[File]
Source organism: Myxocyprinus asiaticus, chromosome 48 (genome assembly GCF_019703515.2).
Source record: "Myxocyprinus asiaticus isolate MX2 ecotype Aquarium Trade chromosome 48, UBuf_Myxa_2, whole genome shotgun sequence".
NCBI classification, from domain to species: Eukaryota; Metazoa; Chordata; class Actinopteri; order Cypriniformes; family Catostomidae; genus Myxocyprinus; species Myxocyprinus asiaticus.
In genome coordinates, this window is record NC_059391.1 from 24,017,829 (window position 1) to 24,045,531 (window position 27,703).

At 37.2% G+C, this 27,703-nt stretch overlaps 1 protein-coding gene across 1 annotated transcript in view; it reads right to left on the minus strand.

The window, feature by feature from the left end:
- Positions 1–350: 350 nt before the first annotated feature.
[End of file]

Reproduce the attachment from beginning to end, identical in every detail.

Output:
Source organism: Myxocyprinus asiaticus, chromosome 48 (genome assembly GCF_019703515.2).
Source record: "Myxocyprinus asiaticus isolate MX2 ecotype Aquarium Trade chromosome 48, UBuf_Myxa_2, whole genome shotgun sequence".
NCBI classification, from domain to species: Eukaryota; Metazoa; Chordata; class Actinopteri; order Cypriniformes; family Catostomidae; genus Myxocyprinus; species Myxocyprinus asiaticus.
In genome coordinates, this window is record NC_059391.1 from 24,017,829 (window position 1) to 24,045,531 (window position 27,703).

At 37.2% G+C, this 27,703-nt stretch overlaps 1 protein-coding gene across 1 annotated transcript in view; it reads right to left on the minus strand.

The window, feature by feature from the left end:
- Positions 1–350: 350 nt before the first annotated feature.